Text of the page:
Transthyretin in hereditary transthyretin-mediated (hATTR) amyloidosis*

References

      1. Antisense therapy. Available at: https://antisensetherapyassignment.weebly.com/pros-and-cons-of-antisense-therapy.html. Accessed January 31, 2019.
      2. Huntington’s Outreach Project for Education. Available at: http://web.stanford.edu/group/hopes/cgi-bin/hopes_test/antisense-gene-therapy/. Accessed January 31, 2019.
      3. Evers MM, et al. Adv Drug Deliv Rev 2015;87:90–103.
      4. Rinaldi C, Wood MJA. Nat Rev Neurol 2018;14(1):9–14.
      5. Hagedorn PH, et al. Nucleic Acids Res 2018;46(11):5366–5380.
      6. Drug Development. Tegsedi for the treatment of polyneuropathy. Available at: https://www.drugdevelopment-technology.com/projects/tegsedi-inotersen-for-the-treatment-of-hattr/. Accessed January 31, 2019.
      7. FDA. News Release. December 23, 2016. FDA approves first drug for spinal muscular atrophy. Available at: https://www.fda.gov/NewsEvents/Newsroom/PressAnnouncements/ucm534611.htm. Accessed January 31, 2019.
      8. Spinraza® (nusinersen). Highlights of Prescribing Information. Cambridge, MA; Biogen; revised 10/2018. Available at: https://www.spinraza.com/PI. Accessed January 31, 2019.
      9. Shafeghati Y, et al. Arch Iranian Med 2004;47:52.
      10. Aartsma-Rus A, et al. Nucleic Acid Ther 2017;27(5):251–259.
      11. Muscular Dystrophy UK. What is exon skipping and how does it work? Available at: https://www.musculardystrophyuk.org/
progress-in-research/background-information/what-is-exon-skipping-and-how-does-it-work/. Accessed January 29, 2019.
      12. FDA. News Release. September 19, 2016. FDA grants accelerated approval to first drug for Duchenne muscular dystrophy. Available at: https://www.fda.gov/NewsEvents/Newsroom/PressAnnouncements/ucm521263. Accessed January 29, 2019.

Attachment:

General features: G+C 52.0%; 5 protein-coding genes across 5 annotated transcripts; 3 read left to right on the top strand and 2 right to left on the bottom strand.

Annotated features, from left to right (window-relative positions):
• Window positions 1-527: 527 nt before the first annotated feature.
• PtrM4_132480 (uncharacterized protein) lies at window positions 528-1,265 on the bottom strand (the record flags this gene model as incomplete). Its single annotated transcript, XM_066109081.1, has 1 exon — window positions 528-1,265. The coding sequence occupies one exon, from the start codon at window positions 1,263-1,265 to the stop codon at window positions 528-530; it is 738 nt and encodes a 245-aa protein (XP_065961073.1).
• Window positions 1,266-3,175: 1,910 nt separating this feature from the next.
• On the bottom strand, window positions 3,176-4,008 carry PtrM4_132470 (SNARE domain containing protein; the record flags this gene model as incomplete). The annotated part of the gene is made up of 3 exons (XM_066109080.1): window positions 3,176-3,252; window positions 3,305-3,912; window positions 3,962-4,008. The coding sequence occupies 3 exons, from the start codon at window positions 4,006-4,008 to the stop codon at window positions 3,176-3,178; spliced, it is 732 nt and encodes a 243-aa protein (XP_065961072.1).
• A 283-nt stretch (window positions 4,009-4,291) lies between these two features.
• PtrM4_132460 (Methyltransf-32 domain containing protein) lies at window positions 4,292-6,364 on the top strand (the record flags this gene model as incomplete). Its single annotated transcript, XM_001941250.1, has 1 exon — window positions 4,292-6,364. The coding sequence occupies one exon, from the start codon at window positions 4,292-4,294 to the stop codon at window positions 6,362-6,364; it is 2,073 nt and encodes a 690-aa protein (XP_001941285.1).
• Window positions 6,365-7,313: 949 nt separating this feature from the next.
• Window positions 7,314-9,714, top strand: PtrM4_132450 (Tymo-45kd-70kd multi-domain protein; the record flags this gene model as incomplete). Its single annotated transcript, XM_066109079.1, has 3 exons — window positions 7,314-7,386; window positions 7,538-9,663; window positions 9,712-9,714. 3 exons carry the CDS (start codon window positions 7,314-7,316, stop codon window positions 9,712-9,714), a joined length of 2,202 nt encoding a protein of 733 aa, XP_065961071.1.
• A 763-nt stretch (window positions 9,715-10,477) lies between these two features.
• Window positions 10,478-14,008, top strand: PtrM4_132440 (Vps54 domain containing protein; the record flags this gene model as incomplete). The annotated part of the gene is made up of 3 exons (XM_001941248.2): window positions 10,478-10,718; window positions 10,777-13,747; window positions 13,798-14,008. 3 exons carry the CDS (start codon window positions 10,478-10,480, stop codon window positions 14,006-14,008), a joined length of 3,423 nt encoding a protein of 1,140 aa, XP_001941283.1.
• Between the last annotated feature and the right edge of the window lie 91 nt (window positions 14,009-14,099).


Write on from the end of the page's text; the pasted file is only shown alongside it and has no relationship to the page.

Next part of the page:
13. Schueren F, Thoms S. PLoS Genet 2016;12(8):e1006196.
      14. Schwarz N, et al. Hum Mol Genet 2015;24(4):972–986.
      15. Hofhuis J, et al. Open Biol 2016;6(11). pii: 160246.
      16. Managed Care. FDA Won’t Approve Ataluren; PTC Therapeutics to Appeal. October 26, 2017. Available at: https://www.managedcaremag.com/news/fda-won-t-approve-ataluren-ptc-therapeutics-appeal. Accessed January 28, 2019.
      17. Siddiqui N, Sonenberg N. Proc Natl Acad Sci U S A 2016;113(44):12353–12355.
      18. Wang D, Gao G. Discov Med 2014;18(97):151–161.
      19. RNA Therapeutic Institute. How RNAi works. Available at: https://www.umassmed.edu/rti/biology/how-rnai-works/. Accessed January 29, 2019.
      20. O’Keefe EP. Mater Methods 2013;3:197. Available at: https://www.labome.com/method/siRNAs-and-shRNAs-Tools-for-Protein-Knockdown-by-Gene-Silencing.html. Accessed January 29, 2019.
      21. FDA. News Release. August 10, 2018. FDA approved first-of-its kind targeted RNA-based therapy to treat a rare disease. Available at: https://www.fda.gov/NewsEvents/Newsroom/PressAnnouncements/UCM616518.htm?utm_campaign=08102018_PR_FDA%20approves%20new%20drug%20for%20rare%20disease%2C%20hATTR&utm_medium=
email&utm_source=Eloqua.
      22. NCBI. RNA Interference (RNAi). Available at: https://www.ncbi.nlm.nih.gov/probe/docs/techrnai/. Accessed January 29, 2019.
      23. Nature Education. Gene-Based Therapeutic Approaches. Available at: https://www.nature.com/scitable/topicpage/gene-based-therapeutic-approaches-3881. Accessed November 15, 2018.
      24. NIH. What is gene therapy. Available at: https://ghr.nlm.nih.gov/primer/therapy/genetherapy. Accessed January 29, 2019.